Find the average of a collection of tuples or dicts using Python


You’ve been running some tests, each of which returns a 3-tuple of numerical results — (real, user, sys) times, maybe — and you’d like to combine these into a single 3-tuple, the average result.


def average(times):
    N = float(len(times))
    return (sum(t[0] for t in times)/N,
            sum(t[1] for t in times)/N,
            sum(t[2] for t in times)/N)

If you want a more generic solution, one which works when the tuples might have any number of elements, you could do this:

def average(xs):
    N = float(len(xs))
    R = len(xs[0])
    return tuple(sum(x[i] for x in xs)/N for i in range(R))

or this:

def average(xs):
    N = float(len(xs))
    return tuple(sum(col)/N for col in zip(*xs))

The second generic variant uses zip to transpose its inputs.

Now suppose we have keyed collections of results which we want to average:

>>> times = [{'real': 34.4, 'user': 26.2, 'sys': 7.3},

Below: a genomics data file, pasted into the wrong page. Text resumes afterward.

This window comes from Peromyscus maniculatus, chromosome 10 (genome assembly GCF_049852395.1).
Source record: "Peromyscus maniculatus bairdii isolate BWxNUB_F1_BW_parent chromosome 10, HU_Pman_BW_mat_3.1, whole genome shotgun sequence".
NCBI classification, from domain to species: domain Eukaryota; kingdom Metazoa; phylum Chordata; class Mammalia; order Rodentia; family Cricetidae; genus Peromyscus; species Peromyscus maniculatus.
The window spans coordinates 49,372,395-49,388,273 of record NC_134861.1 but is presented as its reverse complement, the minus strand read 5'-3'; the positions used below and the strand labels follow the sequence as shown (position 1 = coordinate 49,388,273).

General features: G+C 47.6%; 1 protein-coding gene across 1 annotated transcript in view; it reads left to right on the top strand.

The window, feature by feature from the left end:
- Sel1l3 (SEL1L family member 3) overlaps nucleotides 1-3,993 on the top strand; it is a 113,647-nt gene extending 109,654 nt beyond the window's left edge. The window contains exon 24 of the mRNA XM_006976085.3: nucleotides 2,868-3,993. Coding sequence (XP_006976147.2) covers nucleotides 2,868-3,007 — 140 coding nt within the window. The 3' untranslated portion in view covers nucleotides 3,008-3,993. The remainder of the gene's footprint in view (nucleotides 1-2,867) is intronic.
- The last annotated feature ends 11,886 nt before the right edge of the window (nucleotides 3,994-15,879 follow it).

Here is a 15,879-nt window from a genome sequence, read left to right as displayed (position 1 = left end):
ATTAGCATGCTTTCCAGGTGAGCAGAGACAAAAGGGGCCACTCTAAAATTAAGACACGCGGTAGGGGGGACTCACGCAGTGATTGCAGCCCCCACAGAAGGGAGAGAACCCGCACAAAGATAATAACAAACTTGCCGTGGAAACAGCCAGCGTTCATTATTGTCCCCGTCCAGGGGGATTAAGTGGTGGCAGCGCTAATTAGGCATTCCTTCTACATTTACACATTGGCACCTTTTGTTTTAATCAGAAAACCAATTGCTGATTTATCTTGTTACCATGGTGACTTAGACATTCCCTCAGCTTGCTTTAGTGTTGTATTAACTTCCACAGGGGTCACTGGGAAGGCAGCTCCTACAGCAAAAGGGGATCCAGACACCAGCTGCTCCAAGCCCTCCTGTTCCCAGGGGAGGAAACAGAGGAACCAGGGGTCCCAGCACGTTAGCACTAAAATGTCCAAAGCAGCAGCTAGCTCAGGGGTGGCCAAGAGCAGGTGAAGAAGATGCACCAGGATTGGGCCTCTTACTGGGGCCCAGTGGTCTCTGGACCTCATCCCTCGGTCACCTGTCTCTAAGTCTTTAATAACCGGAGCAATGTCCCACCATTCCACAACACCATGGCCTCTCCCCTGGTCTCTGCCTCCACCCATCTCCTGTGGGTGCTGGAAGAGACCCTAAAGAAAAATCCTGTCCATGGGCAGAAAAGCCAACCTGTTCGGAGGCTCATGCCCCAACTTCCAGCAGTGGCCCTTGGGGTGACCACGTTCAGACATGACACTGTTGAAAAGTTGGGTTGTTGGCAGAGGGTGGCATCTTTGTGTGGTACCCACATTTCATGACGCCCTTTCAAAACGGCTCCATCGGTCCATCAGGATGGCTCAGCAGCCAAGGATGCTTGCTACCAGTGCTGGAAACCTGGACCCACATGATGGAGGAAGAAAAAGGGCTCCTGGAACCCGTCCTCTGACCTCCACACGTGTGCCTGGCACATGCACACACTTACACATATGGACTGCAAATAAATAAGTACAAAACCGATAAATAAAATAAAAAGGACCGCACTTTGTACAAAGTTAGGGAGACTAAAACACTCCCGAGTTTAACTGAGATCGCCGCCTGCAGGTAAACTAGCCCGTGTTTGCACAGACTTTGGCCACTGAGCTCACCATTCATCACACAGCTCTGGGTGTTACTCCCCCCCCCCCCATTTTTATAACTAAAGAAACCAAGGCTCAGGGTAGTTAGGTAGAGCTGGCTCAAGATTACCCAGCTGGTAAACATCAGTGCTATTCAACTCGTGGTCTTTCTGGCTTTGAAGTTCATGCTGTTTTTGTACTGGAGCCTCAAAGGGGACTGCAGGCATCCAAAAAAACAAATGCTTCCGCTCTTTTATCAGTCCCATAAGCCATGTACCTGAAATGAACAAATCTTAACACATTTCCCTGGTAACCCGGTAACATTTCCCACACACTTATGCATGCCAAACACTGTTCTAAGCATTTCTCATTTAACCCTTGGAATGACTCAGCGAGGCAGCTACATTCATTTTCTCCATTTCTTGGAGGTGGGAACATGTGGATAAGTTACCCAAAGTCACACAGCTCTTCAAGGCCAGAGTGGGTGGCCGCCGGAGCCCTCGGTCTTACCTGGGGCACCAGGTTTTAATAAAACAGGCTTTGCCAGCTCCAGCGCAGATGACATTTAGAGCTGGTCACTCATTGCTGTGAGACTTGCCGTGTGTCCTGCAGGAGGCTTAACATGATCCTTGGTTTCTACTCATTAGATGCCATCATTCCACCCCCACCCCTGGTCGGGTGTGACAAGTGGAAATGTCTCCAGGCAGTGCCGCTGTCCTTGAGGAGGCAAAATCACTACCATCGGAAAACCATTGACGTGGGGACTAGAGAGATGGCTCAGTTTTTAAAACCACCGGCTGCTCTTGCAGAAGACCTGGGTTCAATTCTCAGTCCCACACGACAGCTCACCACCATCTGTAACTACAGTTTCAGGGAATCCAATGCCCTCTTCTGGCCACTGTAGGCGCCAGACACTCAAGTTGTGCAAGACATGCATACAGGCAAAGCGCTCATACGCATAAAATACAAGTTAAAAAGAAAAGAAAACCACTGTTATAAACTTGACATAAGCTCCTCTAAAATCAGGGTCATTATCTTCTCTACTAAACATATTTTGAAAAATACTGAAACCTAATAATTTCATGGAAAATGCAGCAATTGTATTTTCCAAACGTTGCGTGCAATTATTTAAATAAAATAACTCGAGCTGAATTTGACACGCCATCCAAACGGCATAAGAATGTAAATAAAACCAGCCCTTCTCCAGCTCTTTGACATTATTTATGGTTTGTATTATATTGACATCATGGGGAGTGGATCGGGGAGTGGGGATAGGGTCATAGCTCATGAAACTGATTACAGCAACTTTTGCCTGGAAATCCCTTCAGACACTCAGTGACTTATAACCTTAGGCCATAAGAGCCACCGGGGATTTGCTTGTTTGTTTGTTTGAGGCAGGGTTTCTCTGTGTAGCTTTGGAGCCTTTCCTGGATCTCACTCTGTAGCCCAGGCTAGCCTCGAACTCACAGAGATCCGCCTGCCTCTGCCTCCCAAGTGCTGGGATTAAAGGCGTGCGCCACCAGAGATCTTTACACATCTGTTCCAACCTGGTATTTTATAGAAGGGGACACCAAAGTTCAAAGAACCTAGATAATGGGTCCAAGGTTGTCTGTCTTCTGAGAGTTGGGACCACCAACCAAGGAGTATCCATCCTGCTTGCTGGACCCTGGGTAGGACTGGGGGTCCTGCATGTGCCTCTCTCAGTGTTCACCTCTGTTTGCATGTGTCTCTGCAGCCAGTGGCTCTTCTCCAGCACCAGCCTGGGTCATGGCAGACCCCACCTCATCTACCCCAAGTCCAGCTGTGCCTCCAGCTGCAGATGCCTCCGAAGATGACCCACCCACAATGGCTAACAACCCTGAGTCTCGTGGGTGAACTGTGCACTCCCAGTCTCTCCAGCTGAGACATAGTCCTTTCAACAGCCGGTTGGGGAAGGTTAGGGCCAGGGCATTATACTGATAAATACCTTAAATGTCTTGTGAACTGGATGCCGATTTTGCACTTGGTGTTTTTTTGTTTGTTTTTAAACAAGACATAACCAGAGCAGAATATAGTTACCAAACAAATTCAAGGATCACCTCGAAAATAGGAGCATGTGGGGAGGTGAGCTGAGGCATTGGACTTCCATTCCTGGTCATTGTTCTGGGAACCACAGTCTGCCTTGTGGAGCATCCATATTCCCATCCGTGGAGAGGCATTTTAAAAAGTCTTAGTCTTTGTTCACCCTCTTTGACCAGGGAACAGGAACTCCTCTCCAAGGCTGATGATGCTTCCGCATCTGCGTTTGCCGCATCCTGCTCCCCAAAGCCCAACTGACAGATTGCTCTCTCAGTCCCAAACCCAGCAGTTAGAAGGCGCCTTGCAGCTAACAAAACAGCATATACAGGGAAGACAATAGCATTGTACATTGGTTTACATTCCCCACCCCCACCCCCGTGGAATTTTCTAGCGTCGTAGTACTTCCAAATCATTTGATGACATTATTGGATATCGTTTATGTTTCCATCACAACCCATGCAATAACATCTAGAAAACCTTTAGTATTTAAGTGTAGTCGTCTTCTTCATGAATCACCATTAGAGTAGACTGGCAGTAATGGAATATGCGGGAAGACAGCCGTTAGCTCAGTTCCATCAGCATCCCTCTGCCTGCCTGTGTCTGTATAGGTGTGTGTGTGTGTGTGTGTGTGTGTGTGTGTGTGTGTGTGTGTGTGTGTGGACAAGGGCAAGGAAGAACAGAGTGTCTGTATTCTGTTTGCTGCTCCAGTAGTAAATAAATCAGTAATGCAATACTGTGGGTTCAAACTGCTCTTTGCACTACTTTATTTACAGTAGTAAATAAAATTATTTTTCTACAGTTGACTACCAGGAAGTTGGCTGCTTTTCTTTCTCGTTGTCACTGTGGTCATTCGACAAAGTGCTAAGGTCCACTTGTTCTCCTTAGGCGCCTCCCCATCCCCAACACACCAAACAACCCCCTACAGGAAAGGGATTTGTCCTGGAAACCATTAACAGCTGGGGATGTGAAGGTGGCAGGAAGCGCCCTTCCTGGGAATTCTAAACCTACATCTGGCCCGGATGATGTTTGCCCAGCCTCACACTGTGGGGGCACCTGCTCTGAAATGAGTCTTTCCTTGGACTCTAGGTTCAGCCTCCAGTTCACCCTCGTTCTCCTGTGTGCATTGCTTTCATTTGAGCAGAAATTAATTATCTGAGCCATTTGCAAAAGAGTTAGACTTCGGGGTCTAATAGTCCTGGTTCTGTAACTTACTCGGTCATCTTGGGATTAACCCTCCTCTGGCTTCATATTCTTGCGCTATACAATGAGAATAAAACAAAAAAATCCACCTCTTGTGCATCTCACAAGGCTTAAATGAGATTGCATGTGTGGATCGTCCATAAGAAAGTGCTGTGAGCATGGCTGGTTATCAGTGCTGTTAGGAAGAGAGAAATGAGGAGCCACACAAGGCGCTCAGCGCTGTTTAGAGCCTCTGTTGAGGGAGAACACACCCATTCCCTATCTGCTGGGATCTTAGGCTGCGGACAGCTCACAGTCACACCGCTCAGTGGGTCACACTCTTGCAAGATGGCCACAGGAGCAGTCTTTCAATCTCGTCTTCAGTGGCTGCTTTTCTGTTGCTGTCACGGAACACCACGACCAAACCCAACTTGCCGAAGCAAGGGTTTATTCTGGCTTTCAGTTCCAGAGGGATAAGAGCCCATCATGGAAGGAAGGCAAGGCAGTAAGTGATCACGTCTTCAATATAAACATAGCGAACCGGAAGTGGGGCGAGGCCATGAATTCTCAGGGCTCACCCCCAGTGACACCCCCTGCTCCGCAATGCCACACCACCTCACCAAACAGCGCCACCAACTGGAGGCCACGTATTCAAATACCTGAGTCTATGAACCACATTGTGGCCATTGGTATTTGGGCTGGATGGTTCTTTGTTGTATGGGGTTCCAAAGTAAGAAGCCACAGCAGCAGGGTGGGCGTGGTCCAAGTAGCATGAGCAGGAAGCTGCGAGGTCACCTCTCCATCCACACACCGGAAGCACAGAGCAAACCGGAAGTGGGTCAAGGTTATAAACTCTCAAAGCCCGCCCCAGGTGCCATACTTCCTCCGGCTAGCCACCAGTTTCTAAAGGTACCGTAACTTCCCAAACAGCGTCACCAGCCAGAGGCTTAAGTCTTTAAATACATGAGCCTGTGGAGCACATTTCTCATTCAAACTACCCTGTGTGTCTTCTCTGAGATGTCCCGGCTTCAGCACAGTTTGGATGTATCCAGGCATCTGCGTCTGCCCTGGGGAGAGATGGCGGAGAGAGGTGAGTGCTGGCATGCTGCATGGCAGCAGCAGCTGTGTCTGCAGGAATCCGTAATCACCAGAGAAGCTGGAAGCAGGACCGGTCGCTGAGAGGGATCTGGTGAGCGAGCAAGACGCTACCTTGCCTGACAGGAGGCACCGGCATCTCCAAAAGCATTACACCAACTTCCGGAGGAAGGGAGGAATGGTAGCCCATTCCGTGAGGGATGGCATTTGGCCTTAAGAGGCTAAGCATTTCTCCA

{'real': 28.7, 'user': 21.5, 'sys': 6.4},
             {'real': 29.3, 'user': 22.0, 'sys': 6.9}]

If, as in the example above, each result has the same set of keys, the average result could be calculated like this:

>>> N = float(len(times))
>>> { k : sum(t[k] for t in times)/N for k in times[0] }
{'real': 30.8, 'sys': 6.9, 'user': 23.2}

What if the inputs don’t have the same keys? Consider the contents of four fridges.

>>> fridges = [
    { 'egg': 5, 'milk': 1.700, 'sausage': 6 },
    { 'beer': 6, 'milk': 0.568, 'egg': 1 },
    { 'egg': 3, 'sausage': 4, 'milk': 0.125, 'lettuce': 1 },
    { 'carrot': 4 }]

A Counter can collect and calculate the average fridge contents.

>>> from collections import Counter
>>> total = sum(map(Counter, fridges), Counter())
>>> N = float(len(fridges))
>>> { k: v/N for k, v in total.items() }
{'sausage': 2.5, 'lettuce': 0.25, 'beer': 1.5, 'carrot': 1.0, 
 'egg': 2.25, 'milk': 0.59825}

Note that although Counters were primarily designed to work with positive integers to represent counts, there’s nothing stopping us from using floating point numbers (amount of milk in our example) in the values field.